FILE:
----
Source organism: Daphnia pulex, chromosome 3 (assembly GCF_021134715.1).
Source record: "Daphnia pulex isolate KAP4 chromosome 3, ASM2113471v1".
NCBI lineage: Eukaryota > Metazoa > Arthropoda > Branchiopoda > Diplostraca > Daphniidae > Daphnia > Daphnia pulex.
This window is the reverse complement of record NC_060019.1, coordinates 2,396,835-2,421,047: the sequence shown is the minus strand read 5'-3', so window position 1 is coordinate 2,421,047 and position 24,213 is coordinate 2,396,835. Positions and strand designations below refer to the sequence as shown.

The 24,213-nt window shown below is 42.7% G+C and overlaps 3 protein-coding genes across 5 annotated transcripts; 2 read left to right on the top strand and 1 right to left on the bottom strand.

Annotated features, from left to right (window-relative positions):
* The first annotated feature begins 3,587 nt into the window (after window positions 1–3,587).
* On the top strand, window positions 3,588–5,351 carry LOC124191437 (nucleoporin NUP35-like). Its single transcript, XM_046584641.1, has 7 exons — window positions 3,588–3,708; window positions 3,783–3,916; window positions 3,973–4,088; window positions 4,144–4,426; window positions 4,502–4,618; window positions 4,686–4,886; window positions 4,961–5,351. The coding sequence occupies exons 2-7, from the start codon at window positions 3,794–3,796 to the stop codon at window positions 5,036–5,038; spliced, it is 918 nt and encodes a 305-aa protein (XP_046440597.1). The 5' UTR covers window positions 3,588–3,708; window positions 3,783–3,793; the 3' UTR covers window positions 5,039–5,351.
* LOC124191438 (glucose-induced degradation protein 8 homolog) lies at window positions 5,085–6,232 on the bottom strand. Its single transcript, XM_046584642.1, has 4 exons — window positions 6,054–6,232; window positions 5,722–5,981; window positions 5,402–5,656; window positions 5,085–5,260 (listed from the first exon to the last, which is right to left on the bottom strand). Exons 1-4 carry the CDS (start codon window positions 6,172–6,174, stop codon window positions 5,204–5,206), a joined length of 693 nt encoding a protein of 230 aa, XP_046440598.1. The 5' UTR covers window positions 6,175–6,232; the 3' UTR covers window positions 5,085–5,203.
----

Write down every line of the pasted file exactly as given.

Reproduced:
Source organism: Daphnia pulex, chromosome 3 (assembly GCF_021134715.1).
Source record: "Daphnia pulex isolate KAP4 chromosome 3, ASM2113471v1".
NCBI lineage: Eukaryota > Metazoa > Arthropoda > Branchiopoda > Diplostraca > Daphniidae > Daphnia > Daphnia pulex.
This window is the reverse complement of record NC_060019.1, coordinates 2,396,835-2,421,047: the sequence shown is the minus strand read 5'-3', so window position 1 is coordinate 2,421,047 and position 24,213 is coordinate 2,396,835. Positions and strand designations below refer to the sequence as shown.

The 24,213-nt window shown below is 42.7% G+C and overlaps 3 protein-coding genes across 5 annotated transcripts; 2 read left to right on the top strand and 1 right to left on the bottom strand.

Annotated features, from left to right (window-relative positions):
* The first annotated feature begins 3,587 nt into the window (after window positions 1–3,587).
* On the top strand, window positions 3,588–5,351 carry LOC124191437 (nucleoporin NUP35-like). Its single transcript, XM_046584641.1, has 7 exons — window positions 3,588–3,708; window positions 3,783–3,916; window positions 3,973–4,088; window positions 4,144–4,426; window positions 4,502–4,618; window positions 4,686–4,886; window positions 4,961–5,351. The coding sequence occupies exons 2-7, from the start codon at window positions 3,794–3,796 to the stop codon at window positions 5,036–5,038; spliced, it is 918 nt and encodes a 305-aa protein (XP_046440597.1). The 5' UTR covers window positions 3,588–3,708; window positions 3,783–3,793; the 3' UTR covers window positions 5,039–5,351.
* LOC124191438 (glucose-induced degradation protein 8 homolog) lies at window positions 5,085–6,232 on the bottom strand. Its single transcript, XM_046584642.1, has 4 exons — window positions 6,054–6,232; window positions 5,722–5,981; window positions 5,402–5,656; window positions 5,085–5,260 (listed from the first exon to the last, which is right to left on the bottom strand). Exons 1-4 carry the CDS (start codon window positions 6,172–6,174, stop codon window positions 5,204–5,206), a joined length of 693 nt encoding a protein of 230 aa, XP_046440598.1. The 5' UTR covers window positions 6,175–6,232; the 3' UTR covers window positions 5,085–5,203.